‘A Historic Mistake’: Rubio Rips Obama Over Treatment Of Israel, Netanyahu [VIDEO]
In a fiery floor speech Thursday, Sen. Marco Rubio ripped the Obama administration for its treatment of Israel in the wake of Prime Minister Benjamin Netanyahu’s reelection victory Tuesday.
In his speech, Rubio, a potential 2016 GOP candidate, said President Barack Obama has made a “historic and tragic mistake” by standing against the Israelis while actively “embolden[ing] their enemies.” The Florida Senator’s speech also comes in the midst of peace talks between the U.S. and Iran, which Netanyahu has strongly ridiculed.
RUBIO: I think Netanyahu is right. The conditions do not exist for a peace deal with people who teach their children that killing Jews is a glorious thing. The conditions for peace do not exist with a people — with a government I should say. Not a people. The people are victims of this government, the Palestinian authority, and not to mention Hamas, who teach people that killing Jews is a glorious thing, that there is no such thing as a Jewish people, that any methods of destroying them is valid that pay them salaries and benefits.
This president is making a historic mistake. Allies have differences. But allies like Israel, when you have a difference with them and it is public, it emboldens their enemies. To launch more rockets out of southern Lebanon and Gaza. To launch more terrorist attacks. To go to international forums and delegitimatize Israel’s right to exist, and this is what they’re doing. This is a historic and tragic mistake. Israel is not a Republican or Democratic issue. If this was a Republican president doing these things, I would give the exact same speech. In fact, I would be even angrier. This is outrageous. It is irresponsible. It is dangerous, and it betrays the commitment this nation has made to the right of a Jewish state to exist in peace.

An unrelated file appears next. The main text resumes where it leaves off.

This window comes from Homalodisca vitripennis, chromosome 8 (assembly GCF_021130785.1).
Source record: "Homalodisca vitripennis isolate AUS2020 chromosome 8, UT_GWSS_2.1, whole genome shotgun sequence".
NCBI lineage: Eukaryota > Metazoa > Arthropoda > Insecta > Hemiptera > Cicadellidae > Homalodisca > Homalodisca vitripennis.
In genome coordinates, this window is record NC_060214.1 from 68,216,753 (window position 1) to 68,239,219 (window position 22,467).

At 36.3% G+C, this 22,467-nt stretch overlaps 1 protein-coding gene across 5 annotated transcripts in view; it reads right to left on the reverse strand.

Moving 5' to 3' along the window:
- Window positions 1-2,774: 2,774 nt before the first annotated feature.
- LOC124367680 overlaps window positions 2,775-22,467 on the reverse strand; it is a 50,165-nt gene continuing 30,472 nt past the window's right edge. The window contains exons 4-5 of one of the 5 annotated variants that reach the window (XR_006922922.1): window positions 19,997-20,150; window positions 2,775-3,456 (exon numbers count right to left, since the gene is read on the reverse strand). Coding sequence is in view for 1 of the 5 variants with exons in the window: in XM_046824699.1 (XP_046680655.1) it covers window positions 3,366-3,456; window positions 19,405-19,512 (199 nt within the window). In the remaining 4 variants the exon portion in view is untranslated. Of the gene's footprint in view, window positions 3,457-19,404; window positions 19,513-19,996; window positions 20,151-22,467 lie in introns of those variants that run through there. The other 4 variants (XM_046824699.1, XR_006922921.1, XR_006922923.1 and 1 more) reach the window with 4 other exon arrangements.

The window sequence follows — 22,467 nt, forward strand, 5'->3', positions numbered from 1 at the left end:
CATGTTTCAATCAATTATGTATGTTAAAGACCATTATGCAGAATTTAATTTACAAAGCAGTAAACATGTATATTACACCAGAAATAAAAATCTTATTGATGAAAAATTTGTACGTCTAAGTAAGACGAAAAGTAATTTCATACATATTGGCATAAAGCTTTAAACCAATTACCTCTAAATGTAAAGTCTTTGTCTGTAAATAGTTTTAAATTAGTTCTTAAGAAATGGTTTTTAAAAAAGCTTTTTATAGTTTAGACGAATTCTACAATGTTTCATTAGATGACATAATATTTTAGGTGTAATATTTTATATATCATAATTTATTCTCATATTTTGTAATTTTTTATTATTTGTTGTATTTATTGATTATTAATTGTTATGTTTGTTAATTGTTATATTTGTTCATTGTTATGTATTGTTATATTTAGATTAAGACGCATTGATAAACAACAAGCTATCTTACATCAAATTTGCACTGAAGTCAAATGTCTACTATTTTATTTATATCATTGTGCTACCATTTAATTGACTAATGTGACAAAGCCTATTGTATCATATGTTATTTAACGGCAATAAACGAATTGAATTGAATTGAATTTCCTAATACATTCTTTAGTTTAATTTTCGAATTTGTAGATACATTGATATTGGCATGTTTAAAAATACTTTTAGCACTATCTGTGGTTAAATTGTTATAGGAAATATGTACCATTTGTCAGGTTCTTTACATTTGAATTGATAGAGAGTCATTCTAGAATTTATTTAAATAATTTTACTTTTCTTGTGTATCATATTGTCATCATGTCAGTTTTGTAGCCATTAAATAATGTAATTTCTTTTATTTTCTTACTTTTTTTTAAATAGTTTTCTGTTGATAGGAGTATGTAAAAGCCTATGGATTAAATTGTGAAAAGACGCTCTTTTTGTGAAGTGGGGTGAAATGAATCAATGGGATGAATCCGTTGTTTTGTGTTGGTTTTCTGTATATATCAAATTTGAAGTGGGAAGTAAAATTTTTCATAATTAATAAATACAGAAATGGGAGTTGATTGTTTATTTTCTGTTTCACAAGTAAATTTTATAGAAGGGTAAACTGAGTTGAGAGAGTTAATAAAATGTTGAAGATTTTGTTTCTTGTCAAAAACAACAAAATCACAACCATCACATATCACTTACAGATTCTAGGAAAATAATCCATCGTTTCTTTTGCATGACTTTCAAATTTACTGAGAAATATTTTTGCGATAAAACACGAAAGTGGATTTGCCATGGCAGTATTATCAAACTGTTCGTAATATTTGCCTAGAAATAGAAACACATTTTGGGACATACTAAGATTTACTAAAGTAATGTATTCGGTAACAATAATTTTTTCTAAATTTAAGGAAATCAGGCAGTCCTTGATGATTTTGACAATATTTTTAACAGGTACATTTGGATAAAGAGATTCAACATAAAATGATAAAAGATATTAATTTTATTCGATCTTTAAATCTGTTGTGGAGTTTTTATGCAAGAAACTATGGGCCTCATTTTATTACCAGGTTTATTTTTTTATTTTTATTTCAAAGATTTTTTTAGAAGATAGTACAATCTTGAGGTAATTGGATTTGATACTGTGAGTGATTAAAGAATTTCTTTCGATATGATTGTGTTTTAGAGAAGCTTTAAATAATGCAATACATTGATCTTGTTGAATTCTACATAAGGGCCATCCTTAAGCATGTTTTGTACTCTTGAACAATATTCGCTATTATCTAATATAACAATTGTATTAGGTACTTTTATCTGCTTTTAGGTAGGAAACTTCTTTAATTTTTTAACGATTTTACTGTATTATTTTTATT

No people on earth want peace more than the people of Israel. No people have suffered more at the hands of this violence and this terrorism than the people of Israel, and they need America’s support, unconditionally. If there are differences, they need to be dealt with privately like you do with other allies. and more than anything else, they deserve to be treated with more respect, not less, than the respect this president and this White House is giving the Supreme Leader of Iran. For he would not dare say the things about the Supreme Leader of Iran now that he is saying about the Prime Minister of Israel because he wouldn’t want to endanger his peace deal or his arms deal that he’s working out with them.
I hope he’ll reconsider. I hope the bipartisan nature of our support of Israel is reinvigorated. I hope that once again this body, this Congress and this government will recommit itself to this extraordinarily important relationship, because if America doesn’t stand with Israel, who would we stand with? If Israel, a democracy, a strong American ally on the international stage, if they are not worthy of our unconditional support, then what ally of ours around the world can feel safe in their alliance with us?